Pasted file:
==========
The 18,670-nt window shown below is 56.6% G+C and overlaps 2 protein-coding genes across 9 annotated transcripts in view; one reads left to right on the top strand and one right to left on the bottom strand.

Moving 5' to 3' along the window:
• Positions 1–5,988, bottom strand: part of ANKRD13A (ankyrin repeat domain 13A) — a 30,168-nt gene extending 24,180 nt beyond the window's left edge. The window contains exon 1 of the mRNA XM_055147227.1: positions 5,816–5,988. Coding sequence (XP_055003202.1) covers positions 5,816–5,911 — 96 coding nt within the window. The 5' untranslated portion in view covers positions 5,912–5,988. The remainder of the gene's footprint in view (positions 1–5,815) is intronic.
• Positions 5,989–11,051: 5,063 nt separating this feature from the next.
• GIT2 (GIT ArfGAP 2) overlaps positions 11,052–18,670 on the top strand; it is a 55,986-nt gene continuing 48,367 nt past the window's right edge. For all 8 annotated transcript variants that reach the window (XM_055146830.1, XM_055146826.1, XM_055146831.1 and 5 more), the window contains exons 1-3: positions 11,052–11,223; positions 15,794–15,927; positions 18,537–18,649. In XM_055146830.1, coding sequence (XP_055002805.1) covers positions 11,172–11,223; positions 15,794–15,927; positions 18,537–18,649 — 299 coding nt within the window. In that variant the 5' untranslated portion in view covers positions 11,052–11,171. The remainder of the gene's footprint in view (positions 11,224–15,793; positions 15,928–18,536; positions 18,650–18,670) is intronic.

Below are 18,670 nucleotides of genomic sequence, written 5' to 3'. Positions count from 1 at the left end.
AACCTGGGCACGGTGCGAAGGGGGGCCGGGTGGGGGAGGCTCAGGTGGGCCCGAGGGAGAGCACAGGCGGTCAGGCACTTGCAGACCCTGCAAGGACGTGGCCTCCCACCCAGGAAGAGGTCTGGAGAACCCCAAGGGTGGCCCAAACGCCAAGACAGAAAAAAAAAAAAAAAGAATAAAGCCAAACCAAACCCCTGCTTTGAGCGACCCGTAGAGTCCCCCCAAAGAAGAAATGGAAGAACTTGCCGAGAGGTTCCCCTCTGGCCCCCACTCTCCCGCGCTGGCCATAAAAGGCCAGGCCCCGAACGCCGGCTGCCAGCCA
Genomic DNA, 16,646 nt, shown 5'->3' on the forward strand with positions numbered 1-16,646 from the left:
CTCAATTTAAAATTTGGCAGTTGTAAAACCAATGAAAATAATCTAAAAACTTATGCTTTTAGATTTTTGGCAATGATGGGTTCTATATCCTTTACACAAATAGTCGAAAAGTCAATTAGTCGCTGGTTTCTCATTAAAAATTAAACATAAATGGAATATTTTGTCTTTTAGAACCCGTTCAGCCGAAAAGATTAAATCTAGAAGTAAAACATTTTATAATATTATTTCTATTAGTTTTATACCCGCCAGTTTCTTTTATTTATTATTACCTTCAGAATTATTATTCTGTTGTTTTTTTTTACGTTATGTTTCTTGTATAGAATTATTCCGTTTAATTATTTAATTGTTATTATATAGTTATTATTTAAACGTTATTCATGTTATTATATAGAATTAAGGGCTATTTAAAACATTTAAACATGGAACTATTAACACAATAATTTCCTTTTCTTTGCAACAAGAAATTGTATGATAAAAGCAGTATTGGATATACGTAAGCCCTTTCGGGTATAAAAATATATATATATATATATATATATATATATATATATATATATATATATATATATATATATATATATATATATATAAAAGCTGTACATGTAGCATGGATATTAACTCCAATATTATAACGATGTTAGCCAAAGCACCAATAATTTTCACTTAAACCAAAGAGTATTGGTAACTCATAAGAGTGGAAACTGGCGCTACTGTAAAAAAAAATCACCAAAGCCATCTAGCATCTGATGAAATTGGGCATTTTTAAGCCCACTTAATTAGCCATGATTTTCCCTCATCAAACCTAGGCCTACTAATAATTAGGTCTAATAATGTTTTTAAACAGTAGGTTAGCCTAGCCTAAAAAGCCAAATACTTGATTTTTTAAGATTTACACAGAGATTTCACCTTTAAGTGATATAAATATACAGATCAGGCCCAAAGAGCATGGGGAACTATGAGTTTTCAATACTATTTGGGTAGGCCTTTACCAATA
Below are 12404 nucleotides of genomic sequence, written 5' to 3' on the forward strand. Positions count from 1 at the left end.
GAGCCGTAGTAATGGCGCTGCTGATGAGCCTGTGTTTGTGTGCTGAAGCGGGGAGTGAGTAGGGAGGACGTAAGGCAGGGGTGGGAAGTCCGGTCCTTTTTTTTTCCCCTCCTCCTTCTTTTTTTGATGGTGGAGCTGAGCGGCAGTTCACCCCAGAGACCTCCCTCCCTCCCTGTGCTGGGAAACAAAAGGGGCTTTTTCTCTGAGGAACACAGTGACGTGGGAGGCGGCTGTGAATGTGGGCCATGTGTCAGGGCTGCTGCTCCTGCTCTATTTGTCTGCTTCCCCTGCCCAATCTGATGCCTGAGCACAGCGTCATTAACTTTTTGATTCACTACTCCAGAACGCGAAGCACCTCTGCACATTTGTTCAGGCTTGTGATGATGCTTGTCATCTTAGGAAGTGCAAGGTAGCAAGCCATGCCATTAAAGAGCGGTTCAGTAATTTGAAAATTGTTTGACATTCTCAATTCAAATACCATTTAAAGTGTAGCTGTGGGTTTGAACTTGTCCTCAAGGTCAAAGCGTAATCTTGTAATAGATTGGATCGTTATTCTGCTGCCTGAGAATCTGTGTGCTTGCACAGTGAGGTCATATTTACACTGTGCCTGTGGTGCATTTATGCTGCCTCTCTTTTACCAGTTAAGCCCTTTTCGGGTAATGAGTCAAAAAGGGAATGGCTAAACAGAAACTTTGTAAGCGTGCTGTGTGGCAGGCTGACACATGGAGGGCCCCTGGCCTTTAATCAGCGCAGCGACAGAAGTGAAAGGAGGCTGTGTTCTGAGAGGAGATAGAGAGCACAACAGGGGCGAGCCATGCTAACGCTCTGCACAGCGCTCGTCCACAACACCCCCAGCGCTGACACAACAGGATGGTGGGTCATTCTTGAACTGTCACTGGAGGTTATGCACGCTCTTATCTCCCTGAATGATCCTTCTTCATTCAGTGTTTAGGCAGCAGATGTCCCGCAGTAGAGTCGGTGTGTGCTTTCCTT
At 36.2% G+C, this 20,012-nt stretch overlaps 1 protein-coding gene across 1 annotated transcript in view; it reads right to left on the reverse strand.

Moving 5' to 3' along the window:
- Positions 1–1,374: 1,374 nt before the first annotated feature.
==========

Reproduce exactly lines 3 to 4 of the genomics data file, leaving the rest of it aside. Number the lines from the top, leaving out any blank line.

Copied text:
• Positions 1–5,988, bottom strand: part of ANKRD13A (ankyrin repeat domain 13A) — a 30,168-nt gene extending 24,180 nt beyond the window's left edge. The window contains exon 1 of the mRNA XM_055147227.1: positions 5,816–5,988. Coding sequence (XP_055003202.1) covers positions 5,816–5,911 — 96 coding nt within the window. The 5' untranslated portion in view covers positions 5,912–5,988. The remainder of the gene's footprint in view (positions 1–5,815) is intronic.
• Positions 5,989–11,051: 5,063 nt separating this feature from the next.